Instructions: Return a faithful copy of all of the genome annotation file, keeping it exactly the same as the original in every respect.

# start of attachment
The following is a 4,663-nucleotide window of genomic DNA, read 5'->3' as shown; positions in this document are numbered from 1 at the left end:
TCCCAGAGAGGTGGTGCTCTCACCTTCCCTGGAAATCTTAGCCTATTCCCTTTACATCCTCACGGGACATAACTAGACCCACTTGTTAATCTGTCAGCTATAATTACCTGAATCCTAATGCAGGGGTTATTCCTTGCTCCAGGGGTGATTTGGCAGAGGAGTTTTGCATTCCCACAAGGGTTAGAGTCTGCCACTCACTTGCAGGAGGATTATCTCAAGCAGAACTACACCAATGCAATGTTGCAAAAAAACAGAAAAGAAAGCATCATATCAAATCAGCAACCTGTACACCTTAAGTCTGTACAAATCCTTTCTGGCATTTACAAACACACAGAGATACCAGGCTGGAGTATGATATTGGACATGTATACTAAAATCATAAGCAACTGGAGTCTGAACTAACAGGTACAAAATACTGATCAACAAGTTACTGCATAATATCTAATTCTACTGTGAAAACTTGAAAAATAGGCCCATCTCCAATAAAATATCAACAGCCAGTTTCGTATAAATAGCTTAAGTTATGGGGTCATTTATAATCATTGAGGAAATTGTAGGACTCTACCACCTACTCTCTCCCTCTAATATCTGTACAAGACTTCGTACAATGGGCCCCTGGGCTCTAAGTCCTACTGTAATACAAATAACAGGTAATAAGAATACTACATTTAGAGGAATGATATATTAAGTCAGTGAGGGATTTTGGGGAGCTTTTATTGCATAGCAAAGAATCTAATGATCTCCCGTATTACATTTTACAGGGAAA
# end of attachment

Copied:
The following is a 4,663-nucleotide window of genomic DNA, read 5'->3' as shown; positions in this document are numbered from 1 at the left end:
TCCCAGAGAGGTGGTGCTCTCACCTTCCCTGGAAATCTTAGCCTATTCCCTTTACATCCTCACGGGACATAACTAGACCCACTTGTTAATCTGTCAGCTATAATTACCTGAATCCTAATGCAGGGGTTATTCCTTGCTCCAGGGGTGATTTGGCAGAGGAGTTTTGCATTCCCACAAGGGTTAGAGTCTGCCACTCACTTGCAGGAGGATTATCTCAAGCAGAACTACACCAATGCAATGTTGCAAAAAAACAGAAAAGAAAGCATCATATCAAATCAGCAACCTGTACACCTTAAGTCTGTACAAATCCTTTCTGGCATTTACAAACACACAGAGATACCAGGCTGGAGTATGATATTGGACATGTATACTAAAATCATAAGCAACTGGAGTCTGAACTAACAGGTACAAAATACTGATCAACAAGTTACTGCATAATATCTAATTCTACTGTGAAAACTTGAAAAATAGGCCCATCTCCAATAAAATATCAACAGCCAGTTTCGTATAAATAGCTTAAGTTATGGGGTCATTTATAATCATTGAGGAAATTGTAGGACTCTACCACCTACTCTCTCCCTCTAATATCTGTACAAGACTTCGTACAATGGGCCCCTGGGCTCTAAGTCCTACTGTAATACAAATAACAGGTAATAAGAATACTACATTTAGAGGAATGATATATTAAGTCAGTGAGGGATTTTGGGGAGCTTTTATTGCATAGCAAAGAATCTAATGATCTCCCGTATTACATTTTACAGGGAAA